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scottorious 05-12-2016 12:10

Re: Homebuilt anchor and other things
 
Awesome posts everyone. I really appreciate the input. This is my first year with a boat and I guess this is true with all hobbies that people love getting all the shiny bits because it gives the impression that it will improve their sailing ability. It's hard to see between the needs and the wants as a newbie. I saw it in the hunting community a lot. People buying the most advanced bows and shotguns hoping it would improve their lack of real shooting skill. As I learn more about boats I am beginning to see more clearly that my old 67 Cal 34 is in fact a splendid boat.

I love those anchor drawings! Well done! I'd like to see some pictures of it completed.

Is there a community of marine electronics homebuilders anywhere?

I admit this might be crazy but what about life rafts? Anyone built or use a suitable alternative that doesn't cost thousands to sit on deck without the confidence that it really will inflate? Even the Bay of Green Bay gets decently lumpy on occasion and I always wonder what I'll do in the worst case scenario. This is embarrassing to say but my ditch plan currently consists of wearing a quality life jacket and a pool noodle with some flippers to attempt to swim to shore. That sounds like a joke but it seems better than bobbing around in the cold water.

rwidman 05-12-2016 12:20

Re: Homebuilt anchor and other things
 
Quote:

Originally Posted by yalnud (Post 2272599)
Well sir. I am a journeyman fabricator and welder and i am here to tell you that i can and i absolutely intend to cut up and weld my own anchor. Its not very hard to walk down the docks and measure uo a roccna and re-create it. Ive checked pricing on stainless and i can do a 45# roccna for about 300 bucks. I think if your handy. It an absolutely viable savings.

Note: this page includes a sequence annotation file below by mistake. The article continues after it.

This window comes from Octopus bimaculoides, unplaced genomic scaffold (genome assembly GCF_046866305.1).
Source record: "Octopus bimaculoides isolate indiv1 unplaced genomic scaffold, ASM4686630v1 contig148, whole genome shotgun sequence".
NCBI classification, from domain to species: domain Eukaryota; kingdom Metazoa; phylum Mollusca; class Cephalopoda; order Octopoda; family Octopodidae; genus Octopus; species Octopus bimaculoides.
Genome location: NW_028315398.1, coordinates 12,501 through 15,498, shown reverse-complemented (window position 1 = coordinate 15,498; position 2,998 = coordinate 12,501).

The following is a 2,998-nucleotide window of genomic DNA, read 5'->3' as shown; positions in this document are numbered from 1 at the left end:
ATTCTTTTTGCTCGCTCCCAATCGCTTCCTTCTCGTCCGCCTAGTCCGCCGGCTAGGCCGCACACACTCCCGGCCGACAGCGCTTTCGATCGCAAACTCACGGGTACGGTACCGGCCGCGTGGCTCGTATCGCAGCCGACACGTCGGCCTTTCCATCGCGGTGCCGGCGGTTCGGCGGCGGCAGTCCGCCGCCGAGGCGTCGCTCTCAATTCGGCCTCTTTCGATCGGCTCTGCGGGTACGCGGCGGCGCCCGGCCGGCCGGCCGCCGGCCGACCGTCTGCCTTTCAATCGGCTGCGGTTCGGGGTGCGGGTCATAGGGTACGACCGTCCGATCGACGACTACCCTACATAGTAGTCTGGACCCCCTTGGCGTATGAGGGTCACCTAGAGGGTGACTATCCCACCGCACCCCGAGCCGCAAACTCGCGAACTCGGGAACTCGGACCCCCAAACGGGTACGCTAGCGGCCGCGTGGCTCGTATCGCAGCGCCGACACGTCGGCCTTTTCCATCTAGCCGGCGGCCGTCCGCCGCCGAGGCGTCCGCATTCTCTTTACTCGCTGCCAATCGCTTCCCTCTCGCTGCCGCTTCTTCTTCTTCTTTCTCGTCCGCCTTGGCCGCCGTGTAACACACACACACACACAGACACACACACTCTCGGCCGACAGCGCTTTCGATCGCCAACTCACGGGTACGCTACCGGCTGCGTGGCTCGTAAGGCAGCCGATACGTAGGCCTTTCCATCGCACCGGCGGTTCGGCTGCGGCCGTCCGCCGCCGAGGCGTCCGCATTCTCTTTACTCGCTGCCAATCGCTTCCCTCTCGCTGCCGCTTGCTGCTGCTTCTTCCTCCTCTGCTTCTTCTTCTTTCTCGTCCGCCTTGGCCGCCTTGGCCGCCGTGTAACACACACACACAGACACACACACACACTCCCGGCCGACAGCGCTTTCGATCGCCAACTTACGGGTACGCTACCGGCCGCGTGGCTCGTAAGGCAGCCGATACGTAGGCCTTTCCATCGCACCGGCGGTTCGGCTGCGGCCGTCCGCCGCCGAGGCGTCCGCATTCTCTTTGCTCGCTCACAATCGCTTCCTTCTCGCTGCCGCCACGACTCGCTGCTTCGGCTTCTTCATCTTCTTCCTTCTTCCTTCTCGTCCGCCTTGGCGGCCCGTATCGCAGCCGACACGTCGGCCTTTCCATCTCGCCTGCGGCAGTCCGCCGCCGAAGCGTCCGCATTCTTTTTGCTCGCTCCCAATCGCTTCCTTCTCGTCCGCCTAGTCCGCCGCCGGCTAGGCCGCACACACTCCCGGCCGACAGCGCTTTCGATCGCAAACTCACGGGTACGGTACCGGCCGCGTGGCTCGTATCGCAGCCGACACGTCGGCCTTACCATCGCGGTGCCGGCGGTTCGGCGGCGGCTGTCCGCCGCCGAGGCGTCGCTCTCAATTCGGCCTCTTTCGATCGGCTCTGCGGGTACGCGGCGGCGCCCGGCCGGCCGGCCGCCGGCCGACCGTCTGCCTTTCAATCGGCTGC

If you are truly that good of a fabricator, you should be able to put your skills to work for pay and make enough to buy a tried and true commercial anchor in less time than it would take to make one.

jheldatksuedu 05-12-2016 12:29

Re: Homebuilt anchor and other things
 
I think anchor design is not that hard, I think the holding power of an anchor is much more determined by the bottom consistency than anything else, some anchors work great in one but not another. I have a good collection of the different anchor designs and intend to spend some time comparing them in different situations. One interesting one that I have come across is called a Barnacle, it should work much like a Danforth, but it is much stronger being cast instead of welded plate. I like the way it stores in a small volume. I suspect that much more thought goes into setting and resetting design than holding. Anchoring and setting in rock stubble is probably the real test of an anchor.

Ramona 05-12-2016 14:23

Re: Homebuilt anchor and other things
 
The new generation anchors may look different but they all have almost the same dimensions and angles. Decide what size and style you need, whether it is to live on a bow roller or fit in a deck well. A roll bar anchor may not fit. Most manufacturers have templates available for prospective buyers to make wooden versions to test if they suit the buyers boat. If you make paper cutouts you can overlay various models from different manufacturers to compare dimensions and angles. Then if you want you can make very similar anchors yourself out of a material of your choice. If your any good at welding there is no problem equaling the bought product that is built down to a price.
I would suggest SS but don't make it too attractive, SS anchors are the most common item stolen off boats. The secret to anchor performance with the new generation anchors is weighted tips, sharp point and sharp leading edge. File that leading edge sharp!

zstine 05-12-2016 15:13

Re: Homebuilt anchor and other things
 
seachoice plow anchor on Amazon. A 35lb for you would be $111 shipped to your door. If your time has any value to you, I doubt you could build and galvanize one for less. I bought the 44lb 4 years ago and it has performed well.. Only very minor rust at the tip where it digs in... I DIY a solar arch & Bimini frame, cabinets ... All comes down to a time vs money question.